While the silliness of “Drowsy” trills and tap dances along its merry way, book writers Bob Martin and Don McKellar (two of the brains behind the brilliant Canadian TV series “Slings and Arrows”) sneak in some welcome depth through the character of the Man in the Chair. That’s not to say this is heavy going, but this is mindless entertainment with a mind.

Director/choreographer Casey Nicholaw brings a precise knowledge of old-fashioned musical theater to the production that keeps the effervescence bubbling and the charm churning. As the man’s record turns, his apartment becomes more and more overlaid with the country estate sets (by David Gallo), and Ken Billington and Brian Monahan’s lights become more fantastical and beautiful.

We’re never fully caught up in the story of the silly musical – a great follies star is about to forsake the stage to marry an oil tycoon and her producer and the producer’s mafia connections fear that losing their star will mean losing their fortunes – because the Man in the Chair keeps pulling us back.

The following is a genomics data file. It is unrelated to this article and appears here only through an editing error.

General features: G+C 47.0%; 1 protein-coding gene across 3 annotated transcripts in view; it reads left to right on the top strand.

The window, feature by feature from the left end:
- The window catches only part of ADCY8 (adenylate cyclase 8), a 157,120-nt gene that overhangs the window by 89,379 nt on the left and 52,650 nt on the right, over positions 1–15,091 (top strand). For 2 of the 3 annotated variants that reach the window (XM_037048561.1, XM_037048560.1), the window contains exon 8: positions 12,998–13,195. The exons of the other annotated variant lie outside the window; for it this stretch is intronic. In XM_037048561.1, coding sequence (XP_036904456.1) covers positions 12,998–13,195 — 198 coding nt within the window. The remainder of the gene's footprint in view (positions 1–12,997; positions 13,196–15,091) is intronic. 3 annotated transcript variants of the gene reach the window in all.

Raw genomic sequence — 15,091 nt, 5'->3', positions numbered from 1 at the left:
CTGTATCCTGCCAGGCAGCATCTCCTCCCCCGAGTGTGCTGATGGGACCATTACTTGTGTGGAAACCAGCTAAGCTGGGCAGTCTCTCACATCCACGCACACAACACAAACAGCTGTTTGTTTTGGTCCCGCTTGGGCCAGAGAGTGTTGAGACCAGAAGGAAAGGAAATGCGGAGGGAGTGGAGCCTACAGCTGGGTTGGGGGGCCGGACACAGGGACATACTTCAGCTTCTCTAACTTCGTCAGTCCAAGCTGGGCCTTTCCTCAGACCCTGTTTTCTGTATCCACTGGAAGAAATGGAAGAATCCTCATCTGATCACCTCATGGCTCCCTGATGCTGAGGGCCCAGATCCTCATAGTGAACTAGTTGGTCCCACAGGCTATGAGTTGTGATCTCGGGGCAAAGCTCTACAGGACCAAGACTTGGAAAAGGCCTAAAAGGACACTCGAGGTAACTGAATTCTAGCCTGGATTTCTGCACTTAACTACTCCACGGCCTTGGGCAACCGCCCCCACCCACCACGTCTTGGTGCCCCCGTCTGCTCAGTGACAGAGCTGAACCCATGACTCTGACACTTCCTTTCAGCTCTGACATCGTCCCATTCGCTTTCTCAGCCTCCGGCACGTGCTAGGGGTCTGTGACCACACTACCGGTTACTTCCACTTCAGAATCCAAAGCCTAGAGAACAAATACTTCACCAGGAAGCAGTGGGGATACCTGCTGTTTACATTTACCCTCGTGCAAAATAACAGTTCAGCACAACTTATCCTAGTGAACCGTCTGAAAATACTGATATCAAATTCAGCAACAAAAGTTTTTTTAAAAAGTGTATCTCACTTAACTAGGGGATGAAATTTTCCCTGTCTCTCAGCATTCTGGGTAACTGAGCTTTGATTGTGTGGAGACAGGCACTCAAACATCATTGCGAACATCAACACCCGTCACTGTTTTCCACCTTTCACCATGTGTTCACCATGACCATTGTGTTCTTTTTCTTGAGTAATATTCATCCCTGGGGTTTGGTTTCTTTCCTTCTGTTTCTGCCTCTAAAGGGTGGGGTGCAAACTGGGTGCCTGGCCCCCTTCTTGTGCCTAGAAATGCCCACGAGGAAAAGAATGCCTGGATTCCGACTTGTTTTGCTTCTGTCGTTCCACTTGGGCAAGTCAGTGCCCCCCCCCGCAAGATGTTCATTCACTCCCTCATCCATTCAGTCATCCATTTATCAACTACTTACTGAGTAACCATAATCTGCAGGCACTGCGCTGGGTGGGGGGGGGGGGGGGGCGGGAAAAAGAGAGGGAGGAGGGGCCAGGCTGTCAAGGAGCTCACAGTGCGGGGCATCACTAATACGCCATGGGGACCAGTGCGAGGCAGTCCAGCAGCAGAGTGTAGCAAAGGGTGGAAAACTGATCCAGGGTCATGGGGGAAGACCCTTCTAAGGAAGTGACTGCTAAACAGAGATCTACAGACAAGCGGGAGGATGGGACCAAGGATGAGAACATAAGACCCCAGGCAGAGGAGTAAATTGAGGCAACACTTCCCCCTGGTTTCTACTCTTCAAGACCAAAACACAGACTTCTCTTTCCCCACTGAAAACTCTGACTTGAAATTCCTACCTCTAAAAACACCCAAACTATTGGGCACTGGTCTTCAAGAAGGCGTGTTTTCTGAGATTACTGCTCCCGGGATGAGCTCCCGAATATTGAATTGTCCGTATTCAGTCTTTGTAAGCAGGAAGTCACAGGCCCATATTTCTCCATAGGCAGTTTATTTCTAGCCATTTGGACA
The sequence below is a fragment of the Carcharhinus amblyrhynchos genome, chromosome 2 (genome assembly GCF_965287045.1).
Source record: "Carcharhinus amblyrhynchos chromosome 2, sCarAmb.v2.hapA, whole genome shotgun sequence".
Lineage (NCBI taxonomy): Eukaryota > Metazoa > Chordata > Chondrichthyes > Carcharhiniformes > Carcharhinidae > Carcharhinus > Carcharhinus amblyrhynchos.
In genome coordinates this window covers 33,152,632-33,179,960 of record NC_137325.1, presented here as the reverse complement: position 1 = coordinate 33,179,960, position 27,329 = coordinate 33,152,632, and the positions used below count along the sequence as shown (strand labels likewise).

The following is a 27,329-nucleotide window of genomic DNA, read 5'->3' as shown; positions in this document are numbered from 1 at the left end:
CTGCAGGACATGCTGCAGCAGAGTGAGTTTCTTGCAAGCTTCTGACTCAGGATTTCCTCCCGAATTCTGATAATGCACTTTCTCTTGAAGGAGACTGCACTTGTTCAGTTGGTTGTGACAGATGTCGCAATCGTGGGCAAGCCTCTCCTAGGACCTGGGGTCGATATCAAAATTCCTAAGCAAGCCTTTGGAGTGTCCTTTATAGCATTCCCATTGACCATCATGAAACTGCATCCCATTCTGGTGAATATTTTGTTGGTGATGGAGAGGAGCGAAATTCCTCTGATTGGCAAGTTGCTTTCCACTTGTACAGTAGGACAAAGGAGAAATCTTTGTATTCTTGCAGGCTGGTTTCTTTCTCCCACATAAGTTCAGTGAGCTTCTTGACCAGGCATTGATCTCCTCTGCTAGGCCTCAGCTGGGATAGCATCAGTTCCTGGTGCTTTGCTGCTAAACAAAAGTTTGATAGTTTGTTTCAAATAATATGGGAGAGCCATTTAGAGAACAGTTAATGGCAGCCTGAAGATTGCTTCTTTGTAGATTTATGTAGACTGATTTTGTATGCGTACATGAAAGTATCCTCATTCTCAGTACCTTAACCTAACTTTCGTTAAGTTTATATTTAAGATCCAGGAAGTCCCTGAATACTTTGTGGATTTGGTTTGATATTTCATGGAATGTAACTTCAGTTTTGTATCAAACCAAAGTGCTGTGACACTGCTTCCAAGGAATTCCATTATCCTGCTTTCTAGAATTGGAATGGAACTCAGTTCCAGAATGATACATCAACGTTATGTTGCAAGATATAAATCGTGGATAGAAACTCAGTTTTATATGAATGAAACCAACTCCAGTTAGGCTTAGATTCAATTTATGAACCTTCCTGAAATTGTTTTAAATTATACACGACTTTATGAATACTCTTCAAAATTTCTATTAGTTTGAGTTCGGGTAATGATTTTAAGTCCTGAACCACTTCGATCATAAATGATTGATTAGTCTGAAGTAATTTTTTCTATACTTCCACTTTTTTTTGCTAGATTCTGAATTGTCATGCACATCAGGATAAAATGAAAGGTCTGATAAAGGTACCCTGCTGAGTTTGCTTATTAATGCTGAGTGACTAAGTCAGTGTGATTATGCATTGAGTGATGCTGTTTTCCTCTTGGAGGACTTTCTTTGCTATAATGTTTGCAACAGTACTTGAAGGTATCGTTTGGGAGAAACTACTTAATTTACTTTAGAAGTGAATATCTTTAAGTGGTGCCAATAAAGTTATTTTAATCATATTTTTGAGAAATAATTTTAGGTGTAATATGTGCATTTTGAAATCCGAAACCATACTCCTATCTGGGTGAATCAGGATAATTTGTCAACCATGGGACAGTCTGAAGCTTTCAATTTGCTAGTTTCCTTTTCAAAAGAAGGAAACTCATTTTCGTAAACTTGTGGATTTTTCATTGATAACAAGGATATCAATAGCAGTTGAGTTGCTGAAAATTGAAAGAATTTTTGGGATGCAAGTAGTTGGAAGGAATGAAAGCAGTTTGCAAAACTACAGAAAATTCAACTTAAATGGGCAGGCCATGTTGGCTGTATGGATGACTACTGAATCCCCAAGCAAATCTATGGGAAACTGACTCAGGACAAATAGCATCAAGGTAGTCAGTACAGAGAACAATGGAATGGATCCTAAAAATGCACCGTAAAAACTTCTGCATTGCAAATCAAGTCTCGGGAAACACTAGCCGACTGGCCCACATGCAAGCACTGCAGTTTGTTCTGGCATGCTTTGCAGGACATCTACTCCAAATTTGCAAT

In his oversized sweater and threadbare corduroys, the Man weaves in and out of the musical theater stars, sometimes pausing the record so he can tell us that this actor was eventually found dead in his apartment, but not until five days after his actual death and his body had been partially consumed by his poodles.

“Try not to think about the poodles,” the Man says before the actor begins a song.